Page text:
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Crop Diversification - Way to Welcome Agricultural Sustainability by Mitigating Climatic Changes

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The Indian economy is largely agrarian, with around 55% of the population dependent for their livelihoods on agriculture and allied sectors that generate 15% Gross Value Added (GVA) (GoI, 2017a).  The green revolution that has brought the major increase in crop yield during 1960s and 1970s in developing Asian countries is now showing signs of slow growth in productivity gains. Intensive agriculture practiced without maintain ecological aspects has led to degradation of soil health, decline in availability of freshwater resources and agro-biodiversity (Kesavan and Swaminathan, 2008). The negative impacts of climate changes have been seen to disrupt the balance between food supply and demand by shifting abruptly from its surplus to deficit. The increasing global temperature and water scarcity will fuel to it by effecting crop production. So, managing food security and its sustainable development is one of the biggest challenges in India. Within this framework, crop diversification or crop shift is a new paradigm of sustainable agriculture.

Why Crop Diversification?

Our objectives like natural resources sustainability, ecological balance, output growth, employment generation, risk coverage can be attained through following crop diversification which aims to increase total productivity in terms of quality, quantity and monetary value under specific, diverse agro-climatic situations worldwide.

The major driving forces for crop diversification:

(i) increasing income on small farm holdings, (ii) Minimizing price fluctuation, (iii) Balancing food demand, (iv) Improved fodder production for livestock animals, (v) Conservation of natural resources (soil, water, etc.), (vi) Minimizing environmental pollution and (vii) Decreasing insects, pests, weeds and diseases.

The approaches:

  • Horizontal approach by crop intensification and crop substitution

  • Vertical approaches- include processing, regional branding, packaging etc. to enhance the product value

  • Land use approach through alley cropping, pasture management etc.

  • Water saving approach (dryland agriculture)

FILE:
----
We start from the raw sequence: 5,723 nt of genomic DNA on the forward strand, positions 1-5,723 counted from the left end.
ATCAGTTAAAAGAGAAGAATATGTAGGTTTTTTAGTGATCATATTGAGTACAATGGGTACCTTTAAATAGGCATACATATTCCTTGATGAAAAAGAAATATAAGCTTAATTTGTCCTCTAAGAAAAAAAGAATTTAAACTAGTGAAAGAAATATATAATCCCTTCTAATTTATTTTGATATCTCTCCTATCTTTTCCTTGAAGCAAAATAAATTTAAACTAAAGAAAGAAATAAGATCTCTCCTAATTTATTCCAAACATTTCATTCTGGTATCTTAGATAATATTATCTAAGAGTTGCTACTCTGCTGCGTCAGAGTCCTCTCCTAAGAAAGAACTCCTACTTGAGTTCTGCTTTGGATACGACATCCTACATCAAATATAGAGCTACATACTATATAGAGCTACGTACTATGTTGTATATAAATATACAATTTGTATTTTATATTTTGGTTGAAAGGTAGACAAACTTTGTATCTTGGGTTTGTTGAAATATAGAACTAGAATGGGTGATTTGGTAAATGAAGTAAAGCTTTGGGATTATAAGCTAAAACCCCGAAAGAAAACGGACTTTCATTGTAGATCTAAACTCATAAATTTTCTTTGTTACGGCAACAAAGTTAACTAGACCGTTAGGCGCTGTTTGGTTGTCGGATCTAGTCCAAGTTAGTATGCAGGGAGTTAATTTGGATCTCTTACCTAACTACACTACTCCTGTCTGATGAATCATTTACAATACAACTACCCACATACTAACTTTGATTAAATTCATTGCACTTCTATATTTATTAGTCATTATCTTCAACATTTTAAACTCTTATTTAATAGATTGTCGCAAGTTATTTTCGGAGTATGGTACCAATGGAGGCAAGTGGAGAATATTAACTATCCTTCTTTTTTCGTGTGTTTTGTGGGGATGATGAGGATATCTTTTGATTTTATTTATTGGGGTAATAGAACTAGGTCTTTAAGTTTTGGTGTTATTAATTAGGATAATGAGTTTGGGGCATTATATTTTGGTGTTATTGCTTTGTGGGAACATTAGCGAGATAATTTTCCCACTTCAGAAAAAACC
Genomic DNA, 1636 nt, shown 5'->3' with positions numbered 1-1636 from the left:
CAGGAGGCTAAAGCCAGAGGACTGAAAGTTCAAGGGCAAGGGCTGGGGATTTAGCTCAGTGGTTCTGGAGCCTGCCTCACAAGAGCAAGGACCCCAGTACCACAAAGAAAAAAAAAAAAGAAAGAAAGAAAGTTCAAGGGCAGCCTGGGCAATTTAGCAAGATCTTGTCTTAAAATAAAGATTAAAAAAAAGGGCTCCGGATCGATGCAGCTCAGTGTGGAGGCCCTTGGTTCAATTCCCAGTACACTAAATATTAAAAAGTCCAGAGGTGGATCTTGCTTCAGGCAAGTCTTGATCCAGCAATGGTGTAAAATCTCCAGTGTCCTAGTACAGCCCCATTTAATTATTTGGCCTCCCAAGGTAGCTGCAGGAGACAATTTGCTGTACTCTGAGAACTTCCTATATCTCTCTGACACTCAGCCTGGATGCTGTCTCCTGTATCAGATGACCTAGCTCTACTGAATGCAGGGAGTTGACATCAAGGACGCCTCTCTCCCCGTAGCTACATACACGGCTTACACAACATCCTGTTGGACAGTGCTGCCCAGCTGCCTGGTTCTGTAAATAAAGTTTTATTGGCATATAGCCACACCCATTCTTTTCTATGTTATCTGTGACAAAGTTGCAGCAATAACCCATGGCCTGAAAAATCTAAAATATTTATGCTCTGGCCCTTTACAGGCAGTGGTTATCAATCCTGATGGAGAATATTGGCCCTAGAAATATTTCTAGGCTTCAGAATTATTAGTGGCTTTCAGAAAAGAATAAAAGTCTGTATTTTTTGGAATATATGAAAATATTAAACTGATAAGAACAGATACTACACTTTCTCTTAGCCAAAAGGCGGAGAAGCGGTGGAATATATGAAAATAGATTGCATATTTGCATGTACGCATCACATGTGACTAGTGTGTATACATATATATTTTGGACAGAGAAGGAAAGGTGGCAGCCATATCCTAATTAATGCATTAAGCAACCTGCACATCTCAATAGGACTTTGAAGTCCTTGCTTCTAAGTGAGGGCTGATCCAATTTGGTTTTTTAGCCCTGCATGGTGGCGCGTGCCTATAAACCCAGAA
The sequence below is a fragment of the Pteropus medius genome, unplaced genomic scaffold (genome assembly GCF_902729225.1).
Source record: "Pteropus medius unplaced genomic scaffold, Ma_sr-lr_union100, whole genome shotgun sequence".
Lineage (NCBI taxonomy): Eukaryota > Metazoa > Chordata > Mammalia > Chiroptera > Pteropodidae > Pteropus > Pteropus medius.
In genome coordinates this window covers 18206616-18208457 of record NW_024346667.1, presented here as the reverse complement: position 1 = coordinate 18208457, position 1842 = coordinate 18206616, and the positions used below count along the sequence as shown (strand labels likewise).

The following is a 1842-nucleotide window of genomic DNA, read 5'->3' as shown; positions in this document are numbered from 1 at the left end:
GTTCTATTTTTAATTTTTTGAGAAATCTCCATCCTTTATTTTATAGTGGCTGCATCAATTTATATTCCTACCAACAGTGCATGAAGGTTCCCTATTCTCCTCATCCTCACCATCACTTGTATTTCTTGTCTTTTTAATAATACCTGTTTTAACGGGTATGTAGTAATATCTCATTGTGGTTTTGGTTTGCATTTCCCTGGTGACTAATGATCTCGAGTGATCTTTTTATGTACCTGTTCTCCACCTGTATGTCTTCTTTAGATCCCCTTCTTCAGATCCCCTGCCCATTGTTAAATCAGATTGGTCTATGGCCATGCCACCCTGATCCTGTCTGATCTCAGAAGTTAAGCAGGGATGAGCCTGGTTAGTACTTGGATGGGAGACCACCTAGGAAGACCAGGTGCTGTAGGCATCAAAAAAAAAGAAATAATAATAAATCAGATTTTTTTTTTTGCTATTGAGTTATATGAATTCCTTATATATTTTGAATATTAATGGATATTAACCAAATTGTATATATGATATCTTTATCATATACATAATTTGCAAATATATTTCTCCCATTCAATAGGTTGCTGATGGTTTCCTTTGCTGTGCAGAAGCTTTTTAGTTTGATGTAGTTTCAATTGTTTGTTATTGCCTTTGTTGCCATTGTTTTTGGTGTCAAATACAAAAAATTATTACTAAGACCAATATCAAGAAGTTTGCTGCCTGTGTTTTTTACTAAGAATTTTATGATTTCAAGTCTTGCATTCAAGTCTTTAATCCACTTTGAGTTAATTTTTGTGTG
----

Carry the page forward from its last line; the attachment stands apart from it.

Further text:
• Varietal diversification (introducing high yielding varieties for maximized profit)

  • Nutrient management through increased cultivation of legume crops,

  • Pest management (intercropping, resistant variety development),

  • Risk reduction by practicing crop rotation.

Climate change resilient practices:

Recent climate changes will have severe negative impacts on crop and milk production by 2050.

The following management practices should be adopted in this regard.

  • Development of drought- and high temperature stress tolerant crops with the help of biotechnology

  • Adopting water and nutrient management practices for more efficient use.

  • Development of high yielding varieties

  • Genetic engineering

crops

Possible outcomes:

(i) Increasing crop yield- that can be obtained by (a) bridging yield gap through reducing water shortage, proper supply and use of inputs and by (b) biotechnological approaches that involve crop and livestock production by enhancing yields, nutritional profile, stress tolerance and crop protection and also GM crops;

(ii) Water resource management- for enhancing farm incomes through adopting irrigation schemes like Integrated Watershed Management Programme (IWMP);

(iii) Focused and better growth on dryland areas- adopting rainwater harvesting and storage;

(iv) Cost reduction- through (a) Smart nutrient management by implementing soil health card programme to all parts of India, (b) Low input agriculture- possible through organic farming, sustainable agriculture and precision farming, (c) Integrated Farming System, (d) Stabilizing income and risk management through mixed farming, sharecropping etc.

So, in short words, crop diversification in agriculture will have a tremendous impact in the uplifting of resource-inadequate farming systems and an overall increase in yield of crops under the impact of climate changes by mainly maintaining the physical and chemical properties of soil through adopting and practicing the above mentioned methods. It will also generate employment opportunities for rural youth around the year for the utmost benefits of the Indian farmers. There are still various constraints for crop diversification like poor basic infrastructure, inadequate post-harvest technologies, very weak agro-based industry etc., but location specific approaches and government policies and strategies for crop diversification need to be approved.

References:

Government of India (GoI) (2017a). Agricultural statistics at a glance 2016. Government of India, Ministry of Agriculture, Department of Agriculture and Cooperation, Directorate of Economics and Statistics.

Kesavan, P.C. and Swaminathan, M.S. (2008).  Strategies and models for agricultural sustainability in developing Asian countries. Philosophical Transactions of the Royal Society B., 363: 877-891.

Authors:

Trisha Sinha and  Rajeswari Das (Ph. Scholar, RPCAU)

Dr. Shailesh Kumar (Assistant Professor, CBS&H, RPCAU, Pusa, Bihar-848125, India

shailesh_agri@yahoo.com)

Dr. A K Singh (Professor, CBS&H, RPCAU, Pusa)

Dr. Sweta Mishra (Associate Professor, COB, SVPUA&T, Meeurt-250110)


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